Mindset 3: It’s not me, it’s you.

mindset3You can identify the “it’s not me, it’s you” mindset through remarks such as, “this would totally work if Jim wasn’t always such a jerk,” “I can’t get anything done because Tina is always (insert anything Tina does here),” or “I can really see how THEY may need to do Agile.” This mindset can see the value of the Agile change, but they do not feel they are part of the team. For example, traditional managers may feel that their utility is to make sure others are doing their work. Agile teams are self-organizing, so even “managers” should be taking stories off the backlog and addressing them. This mindset is detrimental to an Agile transformation because mutual accountability and team progress is fundamental to the philosophy. You can help the “it’s not me, it’s you” mindset become a functioning member of the team by introducing a superordinate goal, i.e. a goal in which two or more people or groups must be involved to achieve it. Superordinate goals engage the non-team players because they know they cannot achieve the goals alone, and require skills or resources from other team members to reach it.

Mindset 4: Yeah, but…

mindset4“Yeah daily stand-ups are a good idea, but we have telework days,” and “yeah it makes sense to develop working software at every sprint, but we have dependencies on third-party teams” are hallmark statements in the “Yeah, but” mindset. This mindset accepts Agile principles on the surface, but feels compelled to either offer alternatives or refutations. They will often go along with change, but will present small resistances throughout the transformation. These minor resistances will often frustrate leaders who question why they give you a hard time, when they are generally participatory. Individuals with this mindset can often disrupt the transformation because their alternatives and refutations spark unproductive debates. Leaders must recognize that the “yeah, but” mindset is rooted in anxiety. To minimize the frequency of “yeah, but” debates and alleviate anxiety, team members and leaders should respond with a request for their action plan. You are translating the anxious energy into productive energy. For example, if a dependency on a third-party team is cited as a reason not to get things done within a sprint, inquire how the “yeah, but” mindset is going to engage this third party as part of the team.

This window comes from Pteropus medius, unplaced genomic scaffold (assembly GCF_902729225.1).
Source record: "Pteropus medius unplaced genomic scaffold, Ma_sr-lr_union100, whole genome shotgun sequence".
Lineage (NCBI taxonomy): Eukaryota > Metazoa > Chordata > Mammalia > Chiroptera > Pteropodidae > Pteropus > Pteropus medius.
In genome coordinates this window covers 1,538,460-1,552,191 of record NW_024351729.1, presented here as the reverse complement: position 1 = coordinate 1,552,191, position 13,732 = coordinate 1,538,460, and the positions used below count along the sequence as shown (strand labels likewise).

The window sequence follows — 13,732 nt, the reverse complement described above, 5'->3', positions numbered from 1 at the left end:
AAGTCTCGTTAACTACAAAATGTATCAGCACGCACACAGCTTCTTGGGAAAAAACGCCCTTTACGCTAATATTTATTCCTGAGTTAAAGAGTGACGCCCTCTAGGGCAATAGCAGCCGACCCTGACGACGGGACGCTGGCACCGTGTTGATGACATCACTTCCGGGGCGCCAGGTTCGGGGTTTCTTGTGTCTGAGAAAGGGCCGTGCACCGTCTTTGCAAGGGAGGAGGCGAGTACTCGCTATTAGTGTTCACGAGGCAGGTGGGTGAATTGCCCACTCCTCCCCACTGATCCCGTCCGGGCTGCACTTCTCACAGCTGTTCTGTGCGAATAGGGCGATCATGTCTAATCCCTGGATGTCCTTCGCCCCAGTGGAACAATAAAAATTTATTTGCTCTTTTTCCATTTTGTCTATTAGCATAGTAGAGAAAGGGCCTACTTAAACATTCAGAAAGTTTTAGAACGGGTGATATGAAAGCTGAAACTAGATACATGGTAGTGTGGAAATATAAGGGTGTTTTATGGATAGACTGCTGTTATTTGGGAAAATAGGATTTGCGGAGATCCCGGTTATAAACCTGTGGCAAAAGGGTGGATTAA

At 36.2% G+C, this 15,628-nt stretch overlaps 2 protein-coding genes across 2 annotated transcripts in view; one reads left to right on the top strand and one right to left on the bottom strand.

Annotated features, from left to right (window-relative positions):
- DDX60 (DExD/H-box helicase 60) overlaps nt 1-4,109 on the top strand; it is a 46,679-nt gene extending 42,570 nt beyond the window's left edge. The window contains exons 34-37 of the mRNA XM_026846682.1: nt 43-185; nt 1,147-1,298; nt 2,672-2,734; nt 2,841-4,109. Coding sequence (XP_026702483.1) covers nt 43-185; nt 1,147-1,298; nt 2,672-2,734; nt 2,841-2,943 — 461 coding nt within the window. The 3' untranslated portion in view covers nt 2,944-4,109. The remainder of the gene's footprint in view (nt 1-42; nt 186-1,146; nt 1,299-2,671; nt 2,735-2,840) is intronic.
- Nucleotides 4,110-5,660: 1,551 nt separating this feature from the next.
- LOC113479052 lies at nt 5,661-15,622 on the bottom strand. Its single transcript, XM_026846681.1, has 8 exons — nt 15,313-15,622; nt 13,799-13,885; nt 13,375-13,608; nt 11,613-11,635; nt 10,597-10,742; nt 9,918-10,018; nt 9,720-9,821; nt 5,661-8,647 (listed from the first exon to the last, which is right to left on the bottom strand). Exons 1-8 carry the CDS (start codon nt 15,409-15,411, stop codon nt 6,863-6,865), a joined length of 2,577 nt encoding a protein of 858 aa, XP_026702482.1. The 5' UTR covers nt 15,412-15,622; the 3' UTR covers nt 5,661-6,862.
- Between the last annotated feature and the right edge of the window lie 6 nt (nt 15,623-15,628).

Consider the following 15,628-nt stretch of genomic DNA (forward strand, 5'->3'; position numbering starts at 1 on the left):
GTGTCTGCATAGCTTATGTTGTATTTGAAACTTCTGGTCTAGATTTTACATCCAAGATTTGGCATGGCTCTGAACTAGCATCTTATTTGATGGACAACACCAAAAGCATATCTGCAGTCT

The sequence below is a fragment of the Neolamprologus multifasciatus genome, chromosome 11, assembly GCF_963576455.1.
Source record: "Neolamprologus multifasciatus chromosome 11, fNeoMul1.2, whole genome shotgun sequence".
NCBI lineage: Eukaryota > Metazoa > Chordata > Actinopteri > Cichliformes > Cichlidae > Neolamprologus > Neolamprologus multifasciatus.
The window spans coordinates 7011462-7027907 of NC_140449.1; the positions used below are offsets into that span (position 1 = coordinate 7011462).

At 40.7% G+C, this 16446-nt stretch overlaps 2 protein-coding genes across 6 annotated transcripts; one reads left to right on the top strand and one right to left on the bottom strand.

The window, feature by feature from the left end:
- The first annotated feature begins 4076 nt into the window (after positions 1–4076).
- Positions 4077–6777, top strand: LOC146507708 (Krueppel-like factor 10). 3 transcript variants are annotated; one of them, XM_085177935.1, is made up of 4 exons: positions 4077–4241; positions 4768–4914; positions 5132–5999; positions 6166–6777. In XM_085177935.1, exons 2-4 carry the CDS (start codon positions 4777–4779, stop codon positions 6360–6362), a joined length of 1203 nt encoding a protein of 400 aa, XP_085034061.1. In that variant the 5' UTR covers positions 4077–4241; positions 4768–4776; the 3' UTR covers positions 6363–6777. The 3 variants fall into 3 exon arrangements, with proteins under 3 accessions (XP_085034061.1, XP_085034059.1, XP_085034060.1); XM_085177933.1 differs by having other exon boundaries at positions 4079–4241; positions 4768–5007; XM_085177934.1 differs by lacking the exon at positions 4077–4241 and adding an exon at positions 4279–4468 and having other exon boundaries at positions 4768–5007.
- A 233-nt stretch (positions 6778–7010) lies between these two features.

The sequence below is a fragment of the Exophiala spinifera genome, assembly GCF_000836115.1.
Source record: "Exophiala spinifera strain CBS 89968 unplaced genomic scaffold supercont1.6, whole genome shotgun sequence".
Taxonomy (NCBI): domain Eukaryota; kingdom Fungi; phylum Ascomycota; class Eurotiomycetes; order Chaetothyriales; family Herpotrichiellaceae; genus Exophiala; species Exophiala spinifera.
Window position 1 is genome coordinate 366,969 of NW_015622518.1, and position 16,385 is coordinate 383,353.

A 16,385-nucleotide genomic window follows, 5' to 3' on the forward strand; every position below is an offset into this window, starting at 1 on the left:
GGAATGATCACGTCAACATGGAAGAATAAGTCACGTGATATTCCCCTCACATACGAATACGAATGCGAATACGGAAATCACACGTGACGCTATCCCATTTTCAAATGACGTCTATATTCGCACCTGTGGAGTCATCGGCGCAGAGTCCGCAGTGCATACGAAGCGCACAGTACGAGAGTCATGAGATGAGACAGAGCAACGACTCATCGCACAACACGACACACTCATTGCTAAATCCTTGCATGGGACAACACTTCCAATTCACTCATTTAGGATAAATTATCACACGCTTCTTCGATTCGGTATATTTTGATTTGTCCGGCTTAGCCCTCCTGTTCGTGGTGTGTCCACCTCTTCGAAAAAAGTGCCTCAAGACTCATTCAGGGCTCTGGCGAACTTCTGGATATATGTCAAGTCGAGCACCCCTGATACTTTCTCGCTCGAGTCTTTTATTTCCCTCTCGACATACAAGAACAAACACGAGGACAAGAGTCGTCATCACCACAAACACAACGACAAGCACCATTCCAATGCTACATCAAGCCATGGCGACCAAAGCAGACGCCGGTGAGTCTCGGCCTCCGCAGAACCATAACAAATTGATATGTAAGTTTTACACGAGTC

Mindset 5: Cool. Whatever.

mindset5The “Cool. Whatever” mindset is not against your Agile transformation, but is not championing your effort either. You will hear this mindset say things like, “sure, whatever you guys wanna do is fine with me,” and “do we get a raise for doing it this way?” This tough mindset is waiting to take and execute on directive orders. While “Cool. Whatever” mindsets generally deliver on what they are directed to do, their mindsets diminish the value that Agile can bring to the enterprise. Agile requires the collective wisdom and collaborative contributions from each team member. While this mindset is much easier to tolerate in day-to-day operations than some of the others, it can bring more power to your Agile transformation if addressed.

Mindset 6: Just show me the light!

mindset6The “Just show me the light” mindset is energetic, excited, and feels ready to take on and even lead your Agile transformation. Their declarations will include, “awesome, it’s about time, let’s do this!” and “great, when do we start?” This mindset is difficult to separate from Agile team members who believe in Agile, understand it, and are ready to do something different to get there. The key difference is that the “just show me the light” mindset is so overzealous about the idea of a transformation that they rush to understand concepts, learn them incorrectly or superficially, and lead team members in the wrong direction. This mindset may continue in a linear development pattern, performing mini waterfalls within a sprint, rather than designing, building, and testing each feature before moving to the next feature. The energy of this mindset is contagious and their enthusiasm can be harnessed to motivate your Agile teams. To help “just show me the light” mindsets move in the right direction, you need to displace the enthusiasm, while teaching them the correct way to be Agile. A displacement technique could be to put them in charge of a specific task, as they correctly learn other concepts.

Conclusions

Despite the logical value that Agile’s ceremonies, incremental delivery, and adaptive prioritization provide, agency leaders can often find themselves low on the enterprise agility spectrum. CIOs wonder why their Agile transformation is so expensive, while remaining slow and flawed. An agency’s most valuable instrument to facilitate a true Agile transformation is to bolster their technical investments with an understanding of how to mobilize their people toward change. This mobilization requires an IT vendor that thinks outside of the boundaries of Agile as a software development methodology and brings hands-on lessons learned to share.

To view a PDF version of this white paper, please click here.